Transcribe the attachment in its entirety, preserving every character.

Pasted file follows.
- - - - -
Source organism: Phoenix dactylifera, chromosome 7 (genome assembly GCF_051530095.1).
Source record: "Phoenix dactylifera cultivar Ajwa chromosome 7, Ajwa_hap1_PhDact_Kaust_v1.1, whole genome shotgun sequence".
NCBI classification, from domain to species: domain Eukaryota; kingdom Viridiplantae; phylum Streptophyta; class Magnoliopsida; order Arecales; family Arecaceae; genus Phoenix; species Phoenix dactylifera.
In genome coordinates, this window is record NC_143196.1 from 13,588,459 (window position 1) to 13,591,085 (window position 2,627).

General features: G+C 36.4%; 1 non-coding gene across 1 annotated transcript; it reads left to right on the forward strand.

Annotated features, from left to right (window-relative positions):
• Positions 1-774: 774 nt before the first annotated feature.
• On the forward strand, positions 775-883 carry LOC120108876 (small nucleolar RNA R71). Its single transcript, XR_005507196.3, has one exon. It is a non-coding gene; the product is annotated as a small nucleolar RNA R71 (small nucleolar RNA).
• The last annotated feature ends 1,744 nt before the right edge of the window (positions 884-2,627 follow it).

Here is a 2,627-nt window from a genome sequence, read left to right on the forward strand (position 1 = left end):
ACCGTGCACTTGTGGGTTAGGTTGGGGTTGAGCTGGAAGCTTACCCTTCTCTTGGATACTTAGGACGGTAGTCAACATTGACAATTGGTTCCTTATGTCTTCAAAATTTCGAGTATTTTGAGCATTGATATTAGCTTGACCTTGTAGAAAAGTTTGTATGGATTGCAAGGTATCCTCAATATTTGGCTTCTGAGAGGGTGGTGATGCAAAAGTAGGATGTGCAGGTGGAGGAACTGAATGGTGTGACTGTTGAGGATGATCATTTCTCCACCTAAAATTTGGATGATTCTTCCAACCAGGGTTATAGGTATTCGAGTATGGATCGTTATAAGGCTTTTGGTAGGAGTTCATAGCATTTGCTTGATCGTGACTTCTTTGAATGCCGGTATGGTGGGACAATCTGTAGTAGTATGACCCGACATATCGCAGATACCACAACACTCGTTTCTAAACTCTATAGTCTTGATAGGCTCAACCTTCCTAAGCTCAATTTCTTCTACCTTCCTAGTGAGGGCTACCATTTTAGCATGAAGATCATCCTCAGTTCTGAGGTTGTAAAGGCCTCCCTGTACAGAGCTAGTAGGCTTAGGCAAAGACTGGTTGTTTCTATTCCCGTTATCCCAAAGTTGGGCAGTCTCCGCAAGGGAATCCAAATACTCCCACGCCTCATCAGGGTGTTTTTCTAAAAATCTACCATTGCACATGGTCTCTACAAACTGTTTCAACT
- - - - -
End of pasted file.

Source organism: Phoenix dactylifera, chromosome 7 (genome assembly GCF_051530095.1).
Source record: "Phoenix dactylifera cultivar Ajwa chromosome 7, Ajwa_hap1_PhDact_Kaust_v1.1, whole genome shotgun sequence".
NCBI classification, from domain to species: domain Eukaryota; kingdom Viridiplantae; phylum Streptophyta; class Magnoliopsida; order Arecales; family Arecaceae; genus Phoenix; species Phoenix dactylifera.
In genome coordinates, this window is record NC_143196.1 from 13,588,459 (window position 1) to 13,591,085 (window position 2,627).

General features: G+C 36.4%; 1 non-coding gene across 1 annotated transcript; it reads left to right on the forward strand.

Annotated features, from left to right (window-relative positions):
• Positions 1-774: 774 nt before the first annotated feature.
• On the forward strand, positions 775-883 carry LOC120108876 (small nucleolar RNA R71). Its single transcript, XR_005507196.3, has one exon. It is a non-coding gene; the product is annotated as a small nucleolar RNA R71 (small nucleolar RNA).
• The last annotated feature ends 1,744 nt before the right edge of the window (positions 884-2,627 follow it).

Here is a 2,627-nt window from a genome sequence, read left to right on the forward strand (position 1 = left end):
ACCGTGCACTTGTGGGTTAGGTTGGGGTTGAGCTGGAAGCTTACCCTTCTCTTGGATACTTAGGACGGTAGTCAACATTGACAATTGGTTCCTTATGTCTTCAAAATTTCGAGTATTTTGAGCATTGATATTAGCTTGACCTTGTAGAAAAGTTTGTATGGATTGCAAGGTATCCTCAATATTTGGCTTCTGAGAGGGTGGTGATGCAAAAGTAGGATGTGCAGGTGGAGGAACTGAATGGTGTGACTGTTGAGGATGATCATTTCTCCACCTAAAATTTGGATGATTCTTCCAACCAGGGTTATAGGTATTCGAGTATGGATCGTTATAAGGCTTTTGGTAGGAGTTCATAGCATTTGCTTGATCGTGACTTCTTTGAATGCCGGTATGGTGGGACAATCTGTAGTAGTATGACCCGACATATCGCAGATACCACAACACTCGTTTCTAAACTCTATAGTCTTGATAGGCTCAACCTTCCTAAGCTCAATTTCTTCTACCTTCCTAGTGAGGGCTACCATTTTAGCATGAAGATCATCCTCAGTTCTGAGGTTGTAAAGGCCTCCCTGTACAGAGCTAGTAGGCTTAGGCAAAGACTGGTTGTTTCTATTCCCGTTATCCCAAAGTTGGGCAGTCTCCGCAAGGGAATCCAAATACTCCCACGCCTCATCAGGGTGTTTTTCTAAAAATCTACCATTGCACATGGTCTCTACAAACTGTTTCAACT